Photos by TLL Joe Auletta @Lobo2x53 Joe: Thanks for taking time, I know schedules are busy this year. Your title says Assistant Director Athletic Pe
Photos by TLL
Joe: Thanks for taking time, I know schedules are busy this year. Your title says Assistant Director Athletic Performance, what is that?
Jeremy: My role is to be the strength and conditioning coach for women’s basketball and softball. My job is basically to train them in all facets of what strength and conditioning: speed, agility, conditioning, strength, explosiveness. With women’s basketball I am with them every single day; at practice I warm them up and cool them down. I will be on the road with them as well and that entails working on the nutrition component, helping them make good eating choices, developing good habits.
I also help them recover and prepare for the next game. When the game ends my mind shifts to what we have to do to prepare for the next day. How do I help them recover and get proper food in their system? What stretching do they need? How can I help Dre (Andrea Quintana, our Athletic Trainer), in getting the team ready to go for the next game.
Joe: You mention strength, endurance, explosiveness, and so on. Sometimes those pull a player in opposite directions–how do you balance all of those things? In your mind, what are the most important ones, or does it vary player by player?
Jeremy: I think it varies player by player. Everybody needs strength. A stronger athlete is more injury resistant. A stronger athlete is faster. A stronger athlete is more confident. But, the fitness component has to come in there as well. The key is how they are built together–how you create the program to build from the ground up. I see things that are happening in college athletics lately that have not been positive for strength coaches. One thing that I try to do is focus on the fact that it can’t be done in a day or a week. So I have to pick and choose what’s best for that particular player–that particular team–at this point in time.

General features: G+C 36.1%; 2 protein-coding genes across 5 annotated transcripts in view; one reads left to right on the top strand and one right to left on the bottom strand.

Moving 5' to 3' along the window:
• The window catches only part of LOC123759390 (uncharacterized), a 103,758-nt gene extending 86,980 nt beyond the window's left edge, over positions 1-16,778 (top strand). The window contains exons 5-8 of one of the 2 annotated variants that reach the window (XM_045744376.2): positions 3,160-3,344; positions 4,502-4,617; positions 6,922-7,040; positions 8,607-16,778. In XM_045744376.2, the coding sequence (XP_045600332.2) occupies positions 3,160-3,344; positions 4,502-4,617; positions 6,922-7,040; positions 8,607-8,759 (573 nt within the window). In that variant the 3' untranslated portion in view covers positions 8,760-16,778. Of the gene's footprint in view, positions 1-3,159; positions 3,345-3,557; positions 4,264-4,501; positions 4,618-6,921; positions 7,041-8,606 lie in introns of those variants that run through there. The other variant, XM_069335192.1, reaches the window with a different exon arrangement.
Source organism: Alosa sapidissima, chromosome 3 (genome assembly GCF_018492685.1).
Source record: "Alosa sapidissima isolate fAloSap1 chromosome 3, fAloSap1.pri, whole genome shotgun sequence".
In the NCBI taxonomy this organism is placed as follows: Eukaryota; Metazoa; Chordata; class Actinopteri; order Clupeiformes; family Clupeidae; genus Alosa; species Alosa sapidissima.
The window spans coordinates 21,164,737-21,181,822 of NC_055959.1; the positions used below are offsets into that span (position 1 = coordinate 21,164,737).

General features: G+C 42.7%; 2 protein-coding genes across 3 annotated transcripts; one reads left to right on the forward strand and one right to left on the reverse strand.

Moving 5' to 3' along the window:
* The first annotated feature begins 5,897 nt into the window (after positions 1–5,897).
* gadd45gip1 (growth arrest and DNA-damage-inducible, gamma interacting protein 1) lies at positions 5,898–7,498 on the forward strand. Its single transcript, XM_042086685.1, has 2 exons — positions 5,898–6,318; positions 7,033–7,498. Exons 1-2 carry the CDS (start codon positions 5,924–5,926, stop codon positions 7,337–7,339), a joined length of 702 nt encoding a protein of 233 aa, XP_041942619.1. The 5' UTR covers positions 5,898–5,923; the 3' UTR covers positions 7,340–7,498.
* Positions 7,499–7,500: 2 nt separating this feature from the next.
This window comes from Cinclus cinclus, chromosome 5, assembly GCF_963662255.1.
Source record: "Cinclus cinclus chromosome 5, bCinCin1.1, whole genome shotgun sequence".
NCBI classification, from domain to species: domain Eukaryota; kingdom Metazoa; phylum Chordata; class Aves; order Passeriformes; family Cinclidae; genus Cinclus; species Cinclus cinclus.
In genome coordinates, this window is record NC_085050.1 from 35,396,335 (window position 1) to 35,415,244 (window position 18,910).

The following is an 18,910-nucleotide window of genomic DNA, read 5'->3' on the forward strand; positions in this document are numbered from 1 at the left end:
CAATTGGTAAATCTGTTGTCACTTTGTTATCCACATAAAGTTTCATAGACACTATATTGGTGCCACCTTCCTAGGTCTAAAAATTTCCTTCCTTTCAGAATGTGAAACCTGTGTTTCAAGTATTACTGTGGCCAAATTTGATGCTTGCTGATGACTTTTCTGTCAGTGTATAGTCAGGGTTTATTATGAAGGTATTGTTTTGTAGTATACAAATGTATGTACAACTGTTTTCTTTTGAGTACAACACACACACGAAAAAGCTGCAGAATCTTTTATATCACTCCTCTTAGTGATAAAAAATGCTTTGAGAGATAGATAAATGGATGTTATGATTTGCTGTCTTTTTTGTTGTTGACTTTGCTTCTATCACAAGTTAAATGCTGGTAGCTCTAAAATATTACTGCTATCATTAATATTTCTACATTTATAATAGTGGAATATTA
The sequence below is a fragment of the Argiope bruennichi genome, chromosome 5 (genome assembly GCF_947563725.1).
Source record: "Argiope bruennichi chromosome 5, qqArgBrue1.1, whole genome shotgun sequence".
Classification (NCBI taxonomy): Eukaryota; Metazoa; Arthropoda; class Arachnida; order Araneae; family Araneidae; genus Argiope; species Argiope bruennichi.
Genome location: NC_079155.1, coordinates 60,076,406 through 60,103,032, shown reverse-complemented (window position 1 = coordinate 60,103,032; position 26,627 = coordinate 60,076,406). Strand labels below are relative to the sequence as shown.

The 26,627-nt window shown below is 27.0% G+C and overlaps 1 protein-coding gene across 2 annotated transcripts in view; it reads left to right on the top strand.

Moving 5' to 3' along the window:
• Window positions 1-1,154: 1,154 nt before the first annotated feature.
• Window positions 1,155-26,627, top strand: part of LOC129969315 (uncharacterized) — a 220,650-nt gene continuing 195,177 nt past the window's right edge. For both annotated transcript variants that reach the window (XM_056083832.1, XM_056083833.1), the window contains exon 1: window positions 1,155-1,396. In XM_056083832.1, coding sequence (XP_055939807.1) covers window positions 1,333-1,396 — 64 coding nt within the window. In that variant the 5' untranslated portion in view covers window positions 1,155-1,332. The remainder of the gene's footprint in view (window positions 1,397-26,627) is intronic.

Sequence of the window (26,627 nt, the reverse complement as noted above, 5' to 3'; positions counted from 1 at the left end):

I got here August 24th, and had four weeks to prepare them for the season, so what can I do? What I had to do was build a foundation. Brick by brick start that foundation to carry them through the season, and then continue to build on that foundation. Then, once we get to the off-season, you can really start adding to it. But that doesn’t mean we can’t work, that doesn’t mean we can’t get stronger or more fit during the season. It’s just how we do it. I’ve got about thirty or 45 minutes to work with them, and then I’ve got to get them on the court. What matters most right now is basketball so everything I do has to correlate to basketball. I can put together the greatest plan in the world but if it hinders what they are doing on the basketball court, it’s not good. I’ll compare it to a golfer. I could hit a 300-yard drive, be out there hitting like Dustin Johnson or Tiger Woods, but if I’m in the trees 30 yards ahead of them–and they are in the fairway—I haven’t done very good.
Joe: You talk about doing different in season vs. summer. What are the things you do now compared to what you do in the summers? Where do you put the emphasis in-season, and I assume that changes between now and when they are dragging come the second week of March.
Jeremy: I think a lot is volume management and exercise selection. In the summer, I’m not worried about how sore they are so I’m going to do my heavier leg days with higher volume running days. I’m not going to worry about it so much because these are elite-level athletes and they are going to adapt a lot faster than you or I will adapt. But at the same time, I have to be very wary of how much I’m pushing them so everything I do is based on volume. I don’t have